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The great myth of learning from your mistakes

Have you ever heard a famous person, coach or speaker talk about learning from your mistakes? They all talk about the mistakes they made but then end the sentence with "and I learnt my lesson and never made the same mistake again."

Listening to them, you get the impression that you should only make a mistake once. After all, the adage goes:

"Fool me once, shame on you. Fool me twice, shame on me."

There is a problem with this line of reasoning: it completes ignores how the human brain works. Anyone who has tried to do almost anything knows just how difficult it is to put this advice into practice.

You know the feeling, right? That awkward one that you have already made this mistake, and a sense that you should have seen it coming? For many of us, we may not even recognise that we are making a mistake.

This is certainly true in my efforts to learn a language. My teacher will correct me over and over again: but I just keep on making the same mistake.

Stop feeling guilty right now

Some success coach might insist you should only make a mistake once. However, I am here to tell you that making the same mistake over and over again is entirely natural.

We should try to avoid repeating the same mistakes. However, we should not feel guilty about this or feel like we have failed, when we do. This is just how the human brain works.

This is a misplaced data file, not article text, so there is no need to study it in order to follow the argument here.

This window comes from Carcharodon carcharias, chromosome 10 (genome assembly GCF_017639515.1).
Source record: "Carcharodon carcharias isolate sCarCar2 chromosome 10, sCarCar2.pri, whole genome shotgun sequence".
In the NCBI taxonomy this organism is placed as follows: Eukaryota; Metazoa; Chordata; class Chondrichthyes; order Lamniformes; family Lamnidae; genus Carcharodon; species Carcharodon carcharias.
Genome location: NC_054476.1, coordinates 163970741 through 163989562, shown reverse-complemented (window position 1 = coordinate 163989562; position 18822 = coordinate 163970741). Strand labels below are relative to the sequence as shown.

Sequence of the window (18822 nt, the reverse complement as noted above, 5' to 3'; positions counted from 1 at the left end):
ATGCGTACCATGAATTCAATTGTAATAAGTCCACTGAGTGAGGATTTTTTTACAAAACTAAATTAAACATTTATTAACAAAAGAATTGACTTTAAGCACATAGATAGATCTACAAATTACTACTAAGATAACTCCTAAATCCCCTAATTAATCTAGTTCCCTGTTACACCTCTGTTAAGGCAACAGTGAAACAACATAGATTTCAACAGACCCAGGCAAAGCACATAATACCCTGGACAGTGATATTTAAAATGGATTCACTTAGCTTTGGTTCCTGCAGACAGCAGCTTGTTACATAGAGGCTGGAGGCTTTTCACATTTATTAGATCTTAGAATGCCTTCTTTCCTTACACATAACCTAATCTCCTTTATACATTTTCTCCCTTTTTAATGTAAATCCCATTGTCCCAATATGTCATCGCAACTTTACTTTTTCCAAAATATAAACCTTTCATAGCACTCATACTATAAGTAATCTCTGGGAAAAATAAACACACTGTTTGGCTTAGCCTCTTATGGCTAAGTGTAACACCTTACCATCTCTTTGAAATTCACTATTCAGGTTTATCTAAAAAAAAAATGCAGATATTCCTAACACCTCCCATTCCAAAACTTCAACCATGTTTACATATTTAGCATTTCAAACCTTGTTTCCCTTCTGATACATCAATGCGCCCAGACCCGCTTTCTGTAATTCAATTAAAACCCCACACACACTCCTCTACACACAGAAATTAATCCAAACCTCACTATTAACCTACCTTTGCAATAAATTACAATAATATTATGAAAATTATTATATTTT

Why do we repeat the same mistakes?

The brain is quick to learn bad habits and slow to unlearn them.

Take your native language, for example. I bet there are mistakes you make when speaking and writing. Sometimes you may not realise you are getting it incorrect, but other times you will be conscious of it.

When I became a writer, I realised just how many mistakes there were with my prose. I use Grammarly to help correct my spelling and grammar mistakes. Every week, they send me a report with the amount of writing I have done and the most common mistakes I make.

The truth is, the report looks very similar every week. I am forever using words like really and actually when I do not need to. I put commas in the incorrect place and omit them when I need them. I talk about "my own experience" when "my experience" says the same thing in fewer words.